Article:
Alexandria, Virginia — The American South (Mid-Atlantic)
Colross-Alexandria's Urban Phoenix
Alexandria Heritage Trail
Colross's owners included some of Alexandria's most prominent citizens. Jonathan Swift -- merchant. diplomat, and lodge brother of George Washington -- occupied Colross until 1824. In the 1830s, Thomsen Mason (grandson of George Mason of Gunston Hall) stylishly renovated the property, which had been used as a military boarding school. Mason, who died in 1838, was buried in a brick vault behind the house, although the vault later was removed and the remains re-interred elsewhere. William Smoot, a merchant who bought the property in the 1870s, continued t maintain Colross as an elegant oasis at the edge of a rapidly growing city.
After World War I, Colross's fortunes declined, when new owners divided the property. They constructed a warehouse on the northern half of the block, and used theold mansion as a boarding house for workers at The Virginia Shipbuilding Corporation. In 1927, a tornado ripped through the western end of Alexandria; among the casualties was the once-proud home of the Swift, Mason and Smoot families.
When investigations at Colross began in 2004, the chances of finding
But like the legendary Phoenix, Colross had not altogether disappeared. As backhoes removed layers of modern rubble, details of the block's historic landscape slowly emerged, the complex foundations of the main house basement, the original kitchen for the house, enclosed herringbone brick floors, a well, floor drains, multiple rooms and four massive fireplace bases. West of the house, an area of brick paving defined a courtyard where stables once had stood, and the foundations of Mason's office wing emerged east of the main house. A large domed cistern, also added during the Mason period, provided the household's water supply for much of the 19th century. To the north, where gardens had once bloomed, lay the empty base of the Mason family burial vault. Even the brick piers that supported the early 20th century warehouse were intact.
The investigations undertaken at Colross demonstrated, once again, the power of archeology to document a seemingly irretrievable chapter of our past.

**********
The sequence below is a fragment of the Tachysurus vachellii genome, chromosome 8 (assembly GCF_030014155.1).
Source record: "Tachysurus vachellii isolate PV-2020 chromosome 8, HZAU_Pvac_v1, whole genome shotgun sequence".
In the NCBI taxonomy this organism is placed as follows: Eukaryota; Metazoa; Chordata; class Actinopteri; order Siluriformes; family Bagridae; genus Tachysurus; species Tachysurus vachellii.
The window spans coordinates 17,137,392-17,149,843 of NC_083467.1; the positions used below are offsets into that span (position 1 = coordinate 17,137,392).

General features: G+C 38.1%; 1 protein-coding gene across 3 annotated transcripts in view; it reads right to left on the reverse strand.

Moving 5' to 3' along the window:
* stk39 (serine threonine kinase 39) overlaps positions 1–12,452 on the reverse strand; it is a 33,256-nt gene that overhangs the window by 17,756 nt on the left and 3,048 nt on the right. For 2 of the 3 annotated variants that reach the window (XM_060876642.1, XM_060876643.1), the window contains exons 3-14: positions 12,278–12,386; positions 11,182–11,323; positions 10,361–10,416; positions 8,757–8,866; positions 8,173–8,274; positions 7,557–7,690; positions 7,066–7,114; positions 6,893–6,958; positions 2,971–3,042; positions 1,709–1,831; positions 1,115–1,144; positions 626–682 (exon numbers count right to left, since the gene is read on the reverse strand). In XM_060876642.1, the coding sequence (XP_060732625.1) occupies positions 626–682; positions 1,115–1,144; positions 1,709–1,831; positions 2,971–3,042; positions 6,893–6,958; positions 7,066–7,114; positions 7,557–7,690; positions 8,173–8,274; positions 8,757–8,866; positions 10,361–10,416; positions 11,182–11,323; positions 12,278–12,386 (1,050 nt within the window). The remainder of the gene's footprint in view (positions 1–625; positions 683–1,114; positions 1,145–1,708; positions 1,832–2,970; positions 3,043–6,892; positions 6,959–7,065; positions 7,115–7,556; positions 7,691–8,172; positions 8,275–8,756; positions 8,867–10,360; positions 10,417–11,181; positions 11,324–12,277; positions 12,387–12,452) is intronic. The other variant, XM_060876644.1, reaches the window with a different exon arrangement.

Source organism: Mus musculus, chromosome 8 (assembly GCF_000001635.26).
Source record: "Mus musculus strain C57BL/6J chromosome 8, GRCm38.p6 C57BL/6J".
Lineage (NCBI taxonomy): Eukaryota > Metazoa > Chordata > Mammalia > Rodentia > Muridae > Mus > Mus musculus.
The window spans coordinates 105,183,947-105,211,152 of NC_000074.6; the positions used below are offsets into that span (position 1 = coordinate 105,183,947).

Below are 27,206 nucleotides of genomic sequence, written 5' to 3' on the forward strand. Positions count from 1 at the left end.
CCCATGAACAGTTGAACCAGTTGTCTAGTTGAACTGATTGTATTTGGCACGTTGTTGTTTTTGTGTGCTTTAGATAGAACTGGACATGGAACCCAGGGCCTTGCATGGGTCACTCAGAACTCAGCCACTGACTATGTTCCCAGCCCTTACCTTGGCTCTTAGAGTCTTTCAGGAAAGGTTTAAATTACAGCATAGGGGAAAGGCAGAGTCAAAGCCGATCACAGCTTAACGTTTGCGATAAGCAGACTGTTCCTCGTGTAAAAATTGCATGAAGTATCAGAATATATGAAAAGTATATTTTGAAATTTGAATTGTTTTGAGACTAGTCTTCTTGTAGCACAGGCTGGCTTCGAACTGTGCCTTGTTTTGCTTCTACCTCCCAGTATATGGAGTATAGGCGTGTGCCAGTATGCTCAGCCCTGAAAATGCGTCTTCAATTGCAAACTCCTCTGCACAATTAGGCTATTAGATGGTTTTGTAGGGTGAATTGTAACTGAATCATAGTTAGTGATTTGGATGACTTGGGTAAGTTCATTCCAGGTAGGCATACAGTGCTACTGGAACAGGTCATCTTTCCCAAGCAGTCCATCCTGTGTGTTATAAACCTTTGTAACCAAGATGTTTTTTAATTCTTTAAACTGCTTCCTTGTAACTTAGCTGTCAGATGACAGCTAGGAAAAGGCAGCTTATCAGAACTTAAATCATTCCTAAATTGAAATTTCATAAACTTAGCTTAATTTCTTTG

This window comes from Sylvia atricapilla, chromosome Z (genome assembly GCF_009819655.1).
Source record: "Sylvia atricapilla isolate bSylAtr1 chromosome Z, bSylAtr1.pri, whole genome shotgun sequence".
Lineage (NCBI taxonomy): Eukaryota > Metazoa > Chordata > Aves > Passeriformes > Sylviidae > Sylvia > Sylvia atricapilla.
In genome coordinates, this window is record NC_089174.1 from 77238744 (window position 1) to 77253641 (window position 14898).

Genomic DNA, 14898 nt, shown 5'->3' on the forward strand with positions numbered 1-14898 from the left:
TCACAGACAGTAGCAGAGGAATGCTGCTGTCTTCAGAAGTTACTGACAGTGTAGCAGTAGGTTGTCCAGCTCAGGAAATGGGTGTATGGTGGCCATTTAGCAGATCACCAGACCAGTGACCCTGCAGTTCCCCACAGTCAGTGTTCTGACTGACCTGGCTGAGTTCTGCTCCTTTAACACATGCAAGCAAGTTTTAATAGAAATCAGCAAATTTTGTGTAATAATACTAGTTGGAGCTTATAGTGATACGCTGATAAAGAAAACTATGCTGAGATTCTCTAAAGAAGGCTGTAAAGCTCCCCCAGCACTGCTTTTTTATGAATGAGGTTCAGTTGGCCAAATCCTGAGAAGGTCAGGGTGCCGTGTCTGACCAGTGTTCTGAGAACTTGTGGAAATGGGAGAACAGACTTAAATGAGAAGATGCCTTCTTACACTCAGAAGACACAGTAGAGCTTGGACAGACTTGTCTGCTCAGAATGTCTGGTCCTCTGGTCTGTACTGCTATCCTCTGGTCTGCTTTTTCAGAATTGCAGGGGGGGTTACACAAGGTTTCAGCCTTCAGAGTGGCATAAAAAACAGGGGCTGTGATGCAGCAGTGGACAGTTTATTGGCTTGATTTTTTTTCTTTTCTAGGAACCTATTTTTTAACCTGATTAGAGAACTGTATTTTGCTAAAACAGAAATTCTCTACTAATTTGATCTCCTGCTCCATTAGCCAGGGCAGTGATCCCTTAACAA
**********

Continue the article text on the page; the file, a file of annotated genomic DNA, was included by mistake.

Erected by Diamond Properties LLC in cooperation with the Alexandria Archaeology Museum, Office
Location. 38° 48.647′ N, 77° 3.057′ W. Marker is in Alexandria, Virginia. Marker can be reached from the intersection of Oronoco Street and North Fayette Street, on the right when traveling west. Touch for map. The marker is in the courtyard northeast of the intersection. Marker is at or near this postal address: 1111 Oronoco Street, Alexandria VA 22314, United States of America.
Other nearby markers. At least 8 other markers are within walking distance of this marker. War, Rails, and Wells (about 400 feet away, measured in a direct line); Robert Robinson Library -1940 (approx. 0.2 miles away); The Memorial Pool (approx. 0.2 miles away); Parker-Gray High School (approx. 0.2 miles away); Home of Edmund Jennings Lee (approx. ¼ mile away); Washington-Rochambeau Route (approx. 0.3 miles away); Lee-Fendall House (approx. 0.3 miles away); a different marker also named Lee-Fendall House (approx. 0.3 miles away). Touch for a list and map of all markers in Alexandria.
Also see . . .
1. Colross. Wikipedia (Submitted on March 17, 2014, by Allen C. Browne of Silver Spring, Maryland.)
2. Colross. (PDF) Archeological Investigations, Suzanne L. Sanders, 2012. (Submitted on March 17, 2014, by Allen C. Browne of Silver Spring, Maryland.)
3. Alexandria Heritage Trail. (Submitted on March 18, 2014.)
Categories. • Man-Made Features •
Credits. This page was last revised on June 16, 2016. This page originally submitted on March 17, 2014, by Allen C. Browne of Silver Spring, Maryland. This page has been viewed 746 times since then and 2 times this year. Photos: 1, 2, 3, 4, 5, 6, 7, 8, 9, 10. submitted on March 17, 2014, by Allen C. Browne of Silver Spring, Maryland. • Bernard Fisher was the editor who published this page.